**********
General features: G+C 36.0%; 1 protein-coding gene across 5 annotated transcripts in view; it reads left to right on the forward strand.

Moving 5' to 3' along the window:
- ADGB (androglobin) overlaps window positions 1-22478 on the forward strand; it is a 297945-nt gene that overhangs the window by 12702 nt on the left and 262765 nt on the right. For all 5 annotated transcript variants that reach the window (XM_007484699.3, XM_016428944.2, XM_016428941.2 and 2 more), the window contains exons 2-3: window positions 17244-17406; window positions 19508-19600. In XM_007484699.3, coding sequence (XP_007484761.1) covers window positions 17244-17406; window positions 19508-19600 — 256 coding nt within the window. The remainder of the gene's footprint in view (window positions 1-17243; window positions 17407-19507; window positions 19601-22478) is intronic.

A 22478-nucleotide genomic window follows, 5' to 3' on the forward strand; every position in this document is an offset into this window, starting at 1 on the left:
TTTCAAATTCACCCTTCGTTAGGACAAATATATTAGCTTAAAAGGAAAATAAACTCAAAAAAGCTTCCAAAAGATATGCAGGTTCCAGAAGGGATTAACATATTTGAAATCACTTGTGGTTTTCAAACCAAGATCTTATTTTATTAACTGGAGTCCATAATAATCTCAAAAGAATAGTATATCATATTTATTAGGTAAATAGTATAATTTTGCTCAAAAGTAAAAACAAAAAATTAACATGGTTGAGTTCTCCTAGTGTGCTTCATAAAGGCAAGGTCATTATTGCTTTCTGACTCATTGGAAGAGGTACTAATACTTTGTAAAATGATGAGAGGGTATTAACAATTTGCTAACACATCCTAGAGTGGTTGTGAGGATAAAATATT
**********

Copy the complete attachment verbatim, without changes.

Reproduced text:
General features: G+C 36.0%; 1 protein-coding gene across 5 annotated transcripts in view; it reads left to right on the forward strand.

Moving 5' to 3' along the window:
- ADGB (androglobin) overlaps window positions 1-22478 on the forward strand; it is a 297945-nt gene that overhangs the window by 12702 nt on the left and 262765 nt on the right. For all 5 annotated transcript variants that reach the window (XM_007484699.3, XM_016428944.2, XM_016428941.2 and 2 more), the window contains exons 2-3: window positions 17244-17406; window positions 19508-19600. In XM_007484699.3, coding sequence (XP_007484761.1) covers window positions 17244-17406; window positions 19508-19600 — 256 coding nt within the window. The remainder of the gene's footprint in view (window positions 1-17243; window positions 17407-19507; window positions 19601-22478) is intronic.

A 22478-nucleotide genomic window follows, 5' to 3' on the forward strand; every position in this document is an offset into this window, starting at 1 on the left:
TTTCAAATTCACCCTTCGTTAGGACAAATATATTAGCTTAAAAGGAAAATAAACTCAAAAAAGCTTCCAAAAGATATGCAGGTTCCAGAAGGGATTAACATATTTGAAATCACTTGTGGTTTTCAAACCAAGATCTTATTTTATTAACTGGAGTCCATAATAATCTCAAAAGAATAGTATATCATATTTATTAGGTAAATAGTATAATTTTGCTCAAAAGTAAAAACAAAAAATTAACATGGTTGAGTTCTCCTAGTGTGCTTCATAAAGGCAAGGTCATTATTGCTTTCTGACTCATTGGAAGAGGTACTAATACTTTGTAAAATGATGAGAGGGTATTAACAATTTGCTAACACATCCTAGAGTGGTTGTGAGGATAAAATATT